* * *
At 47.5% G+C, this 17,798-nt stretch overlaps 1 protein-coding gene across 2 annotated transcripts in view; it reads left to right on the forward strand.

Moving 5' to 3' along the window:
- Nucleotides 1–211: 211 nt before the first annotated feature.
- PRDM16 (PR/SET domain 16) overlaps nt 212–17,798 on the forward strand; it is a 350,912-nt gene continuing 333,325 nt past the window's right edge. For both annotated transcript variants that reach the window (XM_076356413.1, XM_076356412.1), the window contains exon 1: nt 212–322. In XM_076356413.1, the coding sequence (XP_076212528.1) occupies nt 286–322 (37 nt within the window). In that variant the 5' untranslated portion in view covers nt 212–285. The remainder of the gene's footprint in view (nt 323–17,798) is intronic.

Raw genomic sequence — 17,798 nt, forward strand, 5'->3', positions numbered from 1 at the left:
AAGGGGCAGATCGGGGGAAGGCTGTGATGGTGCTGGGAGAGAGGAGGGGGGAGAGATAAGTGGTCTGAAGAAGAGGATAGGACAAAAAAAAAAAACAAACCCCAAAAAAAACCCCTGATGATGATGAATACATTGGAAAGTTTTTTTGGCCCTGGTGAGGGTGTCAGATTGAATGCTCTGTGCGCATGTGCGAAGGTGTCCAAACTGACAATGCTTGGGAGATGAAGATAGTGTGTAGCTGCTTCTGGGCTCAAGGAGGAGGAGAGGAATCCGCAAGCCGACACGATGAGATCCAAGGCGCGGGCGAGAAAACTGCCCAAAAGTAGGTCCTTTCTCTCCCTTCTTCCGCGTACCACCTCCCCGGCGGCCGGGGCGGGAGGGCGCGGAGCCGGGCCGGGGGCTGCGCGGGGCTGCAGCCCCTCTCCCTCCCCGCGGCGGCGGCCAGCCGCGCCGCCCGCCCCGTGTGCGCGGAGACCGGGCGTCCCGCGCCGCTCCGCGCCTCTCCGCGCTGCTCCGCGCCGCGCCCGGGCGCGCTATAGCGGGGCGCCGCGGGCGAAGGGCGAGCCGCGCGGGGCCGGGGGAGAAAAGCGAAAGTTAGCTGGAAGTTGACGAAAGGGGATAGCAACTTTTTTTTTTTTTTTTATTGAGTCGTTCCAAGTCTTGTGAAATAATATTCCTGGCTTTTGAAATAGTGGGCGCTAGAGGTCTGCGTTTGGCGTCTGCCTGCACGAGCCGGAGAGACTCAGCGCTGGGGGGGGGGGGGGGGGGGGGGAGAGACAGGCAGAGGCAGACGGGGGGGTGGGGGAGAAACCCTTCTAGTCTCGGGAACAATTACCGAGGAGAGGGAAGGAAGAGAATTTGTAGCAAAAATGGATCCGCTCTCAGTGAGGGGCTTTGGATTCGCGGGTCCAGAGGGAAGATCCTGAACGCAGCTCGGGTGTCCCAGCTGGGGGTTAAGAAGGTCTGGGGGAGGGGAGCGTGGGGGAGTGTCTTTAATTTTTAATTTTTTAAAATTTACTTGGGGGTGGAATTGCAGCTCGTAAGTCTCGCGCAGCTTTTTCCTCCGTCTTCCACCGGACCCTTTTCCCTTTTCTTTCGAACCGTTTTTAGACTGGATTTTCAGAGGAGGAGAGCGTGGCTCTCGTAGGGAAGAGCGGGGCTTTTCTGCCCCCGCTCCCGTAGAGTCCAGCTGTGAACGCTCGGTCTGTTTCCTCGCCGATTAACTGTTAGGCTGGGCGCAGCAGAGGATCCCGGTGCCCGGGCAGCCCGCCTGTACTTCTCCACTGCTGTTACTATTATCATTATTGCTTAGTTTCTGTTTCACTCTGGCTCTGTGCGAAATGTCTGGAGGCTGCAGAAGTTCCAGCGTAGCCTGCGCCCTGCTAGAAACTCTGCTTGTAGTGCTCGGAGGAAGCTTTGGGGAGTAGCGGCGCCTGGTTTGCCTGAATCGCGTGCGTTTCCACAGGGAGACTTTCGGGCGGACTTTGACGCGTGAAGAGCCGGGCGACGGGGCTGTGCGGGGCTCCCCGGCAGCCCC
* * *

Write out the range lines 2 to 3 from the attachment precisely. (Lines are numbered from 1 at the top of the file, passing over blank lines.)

Moving 5' to 3' along the window:
- Nucleotides 1–211: 211 nt before the first annotated feature.